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Understanding Supreme Court's long history of orders on Delhi air pollution

SC’s most memorable intervention was 1998 order to convert public transport to CNG

supreme court arvind jain (File) Supreme Court | Arvind Jain

The Supreme Court has over the last few days done its bit to make the authorities sit up and take notice of the worsening air quality in the National Capital Region. Fuming at the perceived inaction by the governmental set-up, a bench headed by Chief Justice of India N.V. Ramana went to the extent of remarking that bureaucrats have developed a “don't take any step” attitude and that they want the court to pass orders and are happy to implement them.

The intervention by the top court as it hears a petition filed with regard to the increasing toxicity of the air in Delhi is the latest in a long engagement that it has had on the issue. And a look at the court's orders in recent years makes it evident that several steps taken by the authorities have been in response to the court's directions.

With the smog over the national capital post-Diwali becoming a recurring phenomenon year after year, acting on PILs in this regard, the court had in 2016 passed orders banning sale and use of firecrackers in Delhi. It had gone on, in 2018, to allow sale and use of 'green firecrackers' in Delhi. In July 2021, the court had dismissed pleas challenging the National Green Tribunal's order banning sale and use of firecrackers in the NCR.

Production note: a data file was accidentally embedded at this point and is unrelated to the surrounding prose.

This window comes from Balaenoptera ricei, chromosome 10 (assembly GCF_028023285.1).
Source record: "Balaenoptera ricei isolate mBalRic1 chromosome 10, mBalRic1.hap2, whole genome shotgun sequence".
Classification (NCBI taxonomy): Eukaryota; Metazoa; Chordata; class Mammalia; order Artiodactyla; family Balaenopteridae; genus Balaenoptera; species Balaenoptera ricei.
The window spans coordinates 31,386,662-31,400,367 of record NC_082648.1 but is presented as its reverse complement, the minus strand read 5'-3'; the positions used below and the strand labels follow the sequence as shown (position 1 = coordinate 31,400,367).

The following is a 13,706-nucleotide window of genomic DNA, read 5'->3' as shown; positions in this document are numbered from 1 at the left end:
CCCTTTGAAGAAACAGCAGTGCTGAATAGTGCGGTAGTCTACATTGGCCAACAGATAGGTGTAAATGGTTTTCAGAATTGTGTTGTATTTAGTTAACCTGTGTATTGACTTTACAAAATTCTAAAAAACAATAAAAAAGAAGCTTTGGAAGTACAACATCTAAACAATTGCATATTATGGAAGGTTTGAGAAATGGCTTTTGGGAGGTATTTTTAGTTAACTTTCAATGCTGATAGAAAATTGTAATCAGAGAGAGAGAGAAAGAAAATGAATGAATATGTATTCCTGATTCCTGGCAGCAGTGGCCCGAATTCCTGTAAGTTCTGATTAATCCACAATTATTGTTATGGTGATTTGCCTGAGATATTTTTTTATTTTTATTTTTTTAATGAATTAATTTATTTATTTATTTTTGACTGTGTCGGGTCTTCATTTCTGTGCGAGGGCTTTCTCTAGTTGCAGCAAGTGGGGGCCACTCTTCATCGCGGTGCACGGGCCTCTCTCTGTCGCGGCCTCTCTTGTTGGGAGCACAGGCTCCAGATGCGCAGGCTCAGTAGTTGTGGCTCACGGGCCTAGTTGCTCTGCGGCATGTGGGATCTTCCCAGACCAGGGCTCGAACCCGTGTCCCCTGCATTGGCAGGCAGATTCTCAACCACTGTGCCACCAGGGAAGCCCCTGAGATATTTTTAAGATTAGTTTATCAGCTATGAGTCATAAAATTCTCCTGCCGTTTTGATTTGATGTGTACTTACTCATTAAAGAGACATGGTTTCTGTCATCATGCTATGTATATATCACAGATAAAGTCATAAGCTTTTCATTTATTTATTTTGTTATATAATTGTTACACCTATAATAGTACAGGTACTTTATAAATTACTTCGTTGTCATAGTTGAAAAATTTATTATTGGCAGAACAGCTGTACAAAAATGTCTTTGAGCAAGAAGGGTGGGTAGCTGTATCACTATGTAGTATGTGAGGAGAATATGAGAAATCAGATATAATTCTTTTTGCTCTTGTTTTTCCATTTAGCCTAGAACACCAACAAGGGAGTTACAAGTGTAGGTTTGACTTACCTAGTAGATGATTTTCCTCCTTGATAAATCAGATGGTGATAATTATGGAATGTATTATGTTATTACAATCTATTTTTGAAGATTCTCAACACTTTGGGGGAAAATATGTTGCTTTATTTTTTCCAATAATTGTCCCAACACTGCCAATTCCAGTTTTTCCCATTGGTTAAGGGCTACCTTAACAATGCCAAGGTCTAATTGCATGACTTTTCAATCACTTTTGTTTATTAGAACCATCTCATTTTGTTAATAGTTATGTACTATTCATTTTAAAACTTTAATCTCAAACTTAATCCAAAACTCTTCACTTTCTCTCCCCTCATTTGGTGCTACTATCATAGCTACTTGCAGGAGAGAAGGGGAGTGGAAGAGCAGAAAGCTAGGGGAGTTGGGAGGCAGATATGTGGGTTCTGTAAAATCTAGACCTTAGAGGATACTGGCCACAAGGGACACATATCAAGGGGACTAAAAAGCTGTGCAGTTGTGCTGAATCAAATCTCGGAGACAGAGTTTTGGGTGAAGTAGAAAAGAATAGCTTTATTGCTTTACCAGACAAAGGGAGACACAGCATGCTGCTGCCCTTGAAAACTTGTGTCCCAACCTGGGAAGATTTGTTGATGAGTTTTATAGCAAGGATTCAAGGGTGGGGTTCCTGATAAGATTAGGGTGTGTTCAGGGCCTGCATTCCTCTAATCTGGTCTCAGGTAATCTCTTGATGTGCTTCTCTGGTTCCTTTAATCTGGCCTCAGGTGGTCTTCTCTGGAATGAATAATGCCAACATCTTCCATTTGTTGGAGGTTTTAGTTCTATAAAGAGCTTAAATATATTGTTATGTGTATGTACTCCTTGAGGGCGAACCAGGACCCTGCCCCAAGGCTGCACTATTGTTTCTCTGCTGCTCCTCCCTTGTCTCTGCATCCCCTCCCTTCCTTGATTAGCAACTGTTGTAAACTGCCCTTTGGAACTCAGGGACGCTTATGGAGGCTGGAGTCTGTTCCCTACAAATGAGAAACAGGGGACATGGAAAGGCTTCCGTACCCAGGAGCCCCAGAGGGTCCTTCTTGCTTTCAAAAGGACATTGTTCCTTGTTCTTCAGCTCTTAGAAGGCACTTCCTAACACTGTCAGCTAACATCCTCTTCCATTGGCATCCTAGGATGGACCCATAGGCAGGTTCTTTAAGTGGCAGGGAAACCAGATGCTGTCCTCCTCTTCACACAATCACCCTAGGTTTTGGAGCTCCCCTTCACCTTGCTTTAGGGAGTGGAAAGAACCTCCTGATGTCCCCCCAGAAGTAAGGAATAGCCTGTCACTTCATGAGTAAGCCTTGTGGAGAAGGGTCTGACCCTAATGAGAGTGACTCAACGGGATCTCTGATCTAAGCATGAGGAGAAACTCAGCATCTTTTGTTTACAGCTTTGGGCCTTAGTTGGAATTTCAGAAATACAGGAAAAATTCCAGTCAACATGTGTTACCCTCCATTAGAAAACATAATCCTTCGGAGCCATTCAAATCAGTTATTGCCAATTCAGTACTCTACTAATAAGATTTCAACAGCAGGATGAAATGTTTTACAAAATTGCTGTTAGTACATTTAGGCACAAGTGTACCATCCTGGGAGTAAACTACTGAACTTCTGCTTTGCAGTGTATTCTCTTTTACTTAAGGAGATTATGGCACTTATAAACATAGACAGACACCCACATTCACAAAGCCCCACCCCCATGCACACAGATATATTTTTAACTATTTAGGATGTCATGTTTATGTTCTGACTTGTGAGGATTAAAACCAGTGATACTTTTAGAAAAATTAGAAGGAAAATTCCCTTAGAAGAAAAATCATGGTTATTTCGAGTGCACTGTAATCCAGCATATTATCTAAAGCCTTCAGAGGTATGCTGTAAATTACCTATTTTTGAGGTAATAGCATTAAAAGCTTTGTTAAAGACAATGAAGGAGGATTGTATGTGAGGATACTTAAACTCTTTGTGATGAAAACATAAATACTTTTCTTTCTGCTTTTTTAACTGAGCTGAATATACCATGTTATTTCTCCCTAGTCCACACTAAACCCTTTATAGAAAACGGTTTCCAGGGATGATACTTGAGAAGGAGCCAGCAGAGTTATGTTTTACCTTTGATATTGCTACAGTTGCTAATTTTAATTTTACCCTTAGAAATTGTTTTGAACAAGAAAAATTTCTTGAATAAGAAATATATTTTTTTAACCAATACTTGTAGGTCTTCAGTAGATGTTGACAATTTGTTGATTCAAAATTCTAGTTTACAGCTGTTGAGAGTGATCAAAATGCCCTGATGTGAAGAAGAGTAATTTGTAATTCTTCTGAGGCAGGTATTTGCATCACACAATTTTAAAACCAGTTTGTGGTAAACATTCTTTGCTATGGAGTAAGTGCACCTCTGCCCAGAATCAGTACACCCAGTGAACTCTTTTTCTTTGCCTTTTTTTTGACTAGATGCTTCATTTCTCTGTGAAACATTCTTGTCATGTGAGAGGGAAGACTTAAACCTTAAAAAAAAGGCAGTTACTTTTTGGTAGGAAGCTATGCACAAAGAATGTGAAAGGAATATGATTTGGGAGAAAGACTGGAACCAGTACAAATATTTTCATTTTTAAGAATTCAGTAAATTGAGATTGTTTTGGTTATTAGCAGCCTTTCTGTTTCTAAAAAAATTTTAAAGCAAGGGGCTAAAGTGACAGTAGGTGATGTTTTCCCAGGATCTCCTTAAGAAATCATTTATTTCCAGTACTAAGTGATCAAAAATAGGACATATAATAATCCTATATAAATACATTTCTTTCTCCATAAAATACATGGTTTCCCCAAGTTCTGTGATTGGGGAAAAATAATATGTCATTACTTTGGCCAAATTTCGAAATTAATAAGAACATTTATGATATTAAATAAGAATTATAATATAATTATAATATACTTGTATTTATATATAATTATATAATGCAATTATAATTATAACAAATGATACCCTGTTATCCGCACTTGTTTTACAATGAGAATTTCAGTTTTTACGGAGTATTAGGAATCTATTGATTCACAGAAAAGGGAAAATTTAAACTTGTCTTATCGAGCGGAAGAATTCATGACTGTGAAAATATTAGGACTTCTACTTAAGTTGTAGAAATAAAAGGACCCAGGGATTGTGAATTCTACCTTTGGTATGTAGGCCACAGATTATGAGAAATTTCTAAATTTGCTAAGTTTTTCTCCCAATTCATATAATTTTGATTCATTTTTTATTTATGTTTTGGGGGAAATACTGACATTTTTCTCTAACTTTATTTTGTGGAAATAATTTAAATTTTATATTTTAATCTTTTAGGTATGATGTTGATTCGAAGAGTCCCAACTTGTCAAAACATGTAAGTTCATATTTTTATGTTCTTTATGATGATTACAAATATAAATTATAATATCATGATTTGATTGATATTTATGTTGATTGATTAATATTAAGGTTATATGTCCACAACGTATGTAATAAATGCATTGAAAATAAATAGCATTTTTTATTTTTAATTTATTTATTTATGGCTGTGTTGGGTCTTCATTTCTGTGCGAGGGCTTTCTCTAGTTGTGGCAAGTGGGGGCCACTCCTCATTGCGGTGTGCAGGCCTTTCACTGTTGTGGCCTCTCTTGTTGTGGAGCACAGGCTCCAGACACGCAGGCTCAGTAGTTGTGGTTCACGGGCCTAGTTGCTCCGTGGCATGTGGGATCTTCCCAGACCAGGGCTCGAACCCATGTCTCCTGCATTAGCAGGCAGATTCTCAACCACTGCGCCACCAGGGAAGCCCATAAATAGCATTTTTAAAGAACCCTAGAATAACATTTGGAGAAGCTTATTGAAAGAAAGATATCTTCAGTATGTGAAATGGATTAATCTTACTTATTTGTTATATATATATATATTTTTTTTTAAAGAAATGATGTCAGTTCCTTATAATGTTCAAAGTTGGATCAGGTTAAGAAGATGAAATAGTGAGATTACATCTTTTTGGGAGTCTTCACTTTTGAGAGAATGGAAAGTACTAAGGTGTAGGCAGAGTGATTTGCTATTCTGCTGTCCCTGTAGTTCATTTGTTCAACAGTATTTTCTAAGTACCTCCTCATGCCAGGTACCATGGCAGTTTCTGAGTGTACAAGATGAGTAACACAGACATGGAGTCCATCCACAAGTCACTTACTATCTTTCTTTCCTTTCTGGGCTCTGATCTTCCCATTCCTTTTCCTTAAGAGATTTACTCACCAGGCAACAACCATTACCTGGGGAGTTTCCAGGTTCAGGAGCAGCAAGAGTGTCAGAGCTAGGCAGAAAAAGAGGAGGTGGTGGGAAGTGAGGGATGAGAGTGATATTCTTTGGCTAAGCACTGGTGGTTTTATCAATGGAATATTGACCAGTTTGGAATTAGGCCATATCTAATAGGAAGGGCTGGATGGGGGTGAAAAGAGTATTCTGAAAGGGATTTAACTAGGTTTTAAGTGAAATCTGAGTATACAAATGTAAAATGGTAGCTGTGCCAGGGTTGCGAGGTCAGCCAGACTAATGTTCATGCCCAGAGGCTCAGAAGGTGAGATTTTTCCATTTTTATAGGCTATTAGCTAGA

In 2019, the apex court had in view of the rising air pollution in the national capital asked the governments concerned to inform it about the steps taken to stop burning of stubble. The court had said that the time has come when accountability should be fixed for the situation as it is destroying the right to life, in gross violation of Article 21 of the Constitution. The court went on to direct the governments of Uttar Pradesh, Haryana and Punjab to grant financial assistance to small and marginal farmers to dissuade them from burning stubble. It also asked the state governments to provide farmers with machines that they can hire to remove stubble.

The Supreme Court had also asked the Delhi government to install a smog tower at Connaught Place and ordered it to use smog guns at construction sites.

In October 2020, the court had set up one-man panel under retired justice Madan B. Lokur to oversee the steps taken to prevent stubble burning. But it was put in abeyance following a request from the Centre. Subsequently, the Union government introduced an ordinance to set up a Commission for Air Quality Management in the National Capital Region and adjoining areas.

The Supreme Court's most memorable intervention probably was its 1998 order to convert all public transport to compressed natural gas, a cleaner fuel compared with petrol and diesel. In 2016, the court passed a similar order, banning all non-CNG cabs from the National Capital Region. 

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